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July 2, 2019

Why Is It Easier to Think Monthly When Looking at College Costs?

Consider your monthly budget pie when your student is in college

Consider your monthly budget pie when your student is in college

Consider your monthly budget pie when your student is in college

Budget experts have encouraged consumers to think about budgets on a monthly basis, especially since there are so many large ticket expenses that require payments approximately every 30 days. Whether you are paying a home mortgage or paying rent, payments almost always are due monthly. Health insurance premiums, car payments, utilities, and more expect payments monthly. Even discretionary items like Netflix subscriptions, gym memberships, and Blue Apron boxes are priced in monthly installments.

So how do you fit your take home pay into a monthly budget?

Consider the 50/30/20 budget concept.

Fifty percent of your budget should go to needs, or essentials.

Needs are things like housing, food, health and car insurance, and minimum payments on things like studenet loans, car payments, and other forms of recurring debt. If you owe child support, this would fit into this needs category. The concept here is that all your essentials to live, anything that will take the biggest hit to your credit score, and the payments on big debt items should be included in this 50 percent.

Think about what fits in this needs area for your budget when your kid goes off to college. If you are paying college costs directly to the school, this amount becomes an essential item of you budget. If you borrowed a private parent loan while your student is in school, your most likely have an interest only payment only payments required while your student is in school that should be included in this essentials category.

Thirty percent of your budget should go for wants.

We all want to watch our favorite show so we subscribe to Hulu, Starz, or cable tv. We all want to stay in shape so we become members at a gym, sign up for yoga classes, or join a club volleyball team. We all want a break so we go on vacation, schedule a massage, or buy a time-saving gadget. These are all wants. You don’t need these to survive physically and maintain yourself financially.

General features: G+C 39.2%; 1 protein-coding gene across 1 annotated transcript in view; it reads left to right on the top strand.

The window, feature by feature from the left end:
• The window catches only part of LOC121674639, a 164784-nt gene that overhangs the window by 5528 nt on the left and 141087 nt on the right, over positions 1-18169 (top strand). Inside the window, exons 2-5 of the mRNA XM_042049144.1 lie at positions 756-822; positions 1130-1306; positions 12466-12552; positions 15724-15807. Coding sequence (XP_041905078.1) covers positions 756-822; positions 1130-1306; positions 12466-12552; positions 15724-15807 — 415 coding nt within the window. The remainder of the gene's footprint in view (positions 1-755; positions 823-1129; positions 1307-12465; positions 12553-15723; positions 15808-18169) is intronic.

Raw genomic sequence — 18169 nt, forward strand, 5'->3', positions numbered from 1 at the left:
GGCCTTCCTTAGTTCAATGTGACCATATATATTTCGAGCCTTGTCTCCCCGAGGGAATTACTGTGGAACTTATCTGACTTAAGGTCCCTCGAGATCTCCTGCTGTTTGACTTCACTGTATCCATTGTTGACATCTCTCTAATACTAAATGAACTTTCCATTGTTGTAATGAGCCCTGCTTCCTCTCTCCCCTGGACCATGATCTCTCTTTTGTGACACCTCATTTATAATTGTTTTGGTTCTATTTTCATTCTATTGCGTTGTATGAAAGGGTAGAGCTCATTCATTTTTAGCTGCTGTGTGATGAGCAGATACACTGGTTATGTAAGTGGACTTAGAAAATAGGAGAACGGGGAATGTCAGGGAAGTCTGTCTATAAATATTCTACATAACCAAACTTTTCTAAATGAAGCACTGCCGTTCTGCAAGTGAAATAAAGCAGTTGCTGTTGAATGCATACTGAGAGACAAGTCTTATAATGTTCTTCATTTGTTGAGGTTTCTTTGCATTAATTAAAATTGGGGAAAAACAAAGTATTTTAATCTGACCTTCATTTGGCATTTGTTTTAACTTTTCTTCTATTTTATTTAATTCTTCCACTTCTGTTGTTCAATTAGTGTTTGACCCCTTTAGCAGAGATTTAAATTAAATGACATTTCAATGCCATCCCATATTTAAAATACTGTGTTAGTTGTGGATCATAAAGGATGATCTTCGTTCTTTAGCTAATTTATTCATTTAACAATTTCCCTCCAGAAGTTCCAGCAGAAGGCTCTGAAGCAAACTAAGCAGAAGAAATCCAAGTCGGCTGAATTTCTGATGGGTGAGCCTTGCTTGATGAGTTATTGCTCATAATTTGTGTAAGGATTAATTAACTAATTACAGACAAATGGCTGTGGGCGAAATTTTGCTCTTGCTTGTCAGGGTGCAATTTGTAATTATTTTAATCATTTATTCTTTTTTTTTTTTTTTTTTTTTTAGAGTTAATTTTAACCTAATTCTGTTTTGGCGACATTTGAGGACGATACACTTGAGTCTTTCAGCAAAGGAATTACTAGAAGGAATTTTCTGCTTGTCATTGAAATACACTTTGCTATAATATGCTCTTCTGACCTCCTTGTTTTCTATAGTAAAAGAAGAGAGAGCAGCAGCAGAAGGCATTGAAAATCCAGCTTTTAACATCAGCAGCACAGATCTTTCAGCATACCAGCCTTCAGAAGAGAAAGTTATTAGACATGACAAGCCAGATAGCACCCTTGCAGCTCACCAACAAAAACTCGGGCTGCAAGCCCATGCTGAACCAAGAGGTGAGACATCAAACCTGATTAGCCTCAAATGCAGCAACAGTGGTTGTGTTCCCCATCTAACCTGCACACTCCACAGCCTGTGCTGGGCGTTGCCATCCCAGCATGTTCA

When your student is in college, there are lots of items to add into this wants category. The plane ticket home for Thanksgiving, the spring break trip with friends to the island, or joining a fraternity or sorority are not essential to the college experience, but they are desirable. Make certain you discuss what these potential items are so you are not surprised with a $350 club sport fee and travel costs to games.

Twenty percent of your budget should go to savings and debt reduction.

This 20 percent should be seen as a part of your future plans. Everyone should be planning to retire one day and have a rainy day or emergency fund. If you are saving for that dream house, this should be included in this category. Plus, if you have debt like student loans, credit cards, or something else, consider using some of these funds to accelerate repayment of this debt so that you can then focus more on the savings tomorrow.

During your students in school period, remember to continue to balance your long term goals. If your employer matches retirement some or all of your contributions, continue to maximize this to the extent that you can. Also, if you borrowed a student loan that requires no payment while your student is enrolled, consider using part of this category of funding to pay off accrued interest. This is a form of debt reduction.

If 50/30/20 doesn't seem to fit your priorities, consider a variation like 60/30/10 or 65/25/20. Remember monthly budgets is meant to help you to reach your goals, limit your financial stress, and help you align your priorities.


Photograph of Colleen Krumwiede
Colleen Krumwiede
Co-Founder & Chief Revenue Officer

Colleen MacDonald Krumwiede is a financial aid expert with over a decade of financial aid experience at Stanford GSB, Caltech, and Pomona College and another decade at educational finance and technology companies servicing higher education.  She guides go-to-market strategy and product development at Quatro to transform the way families afford college.


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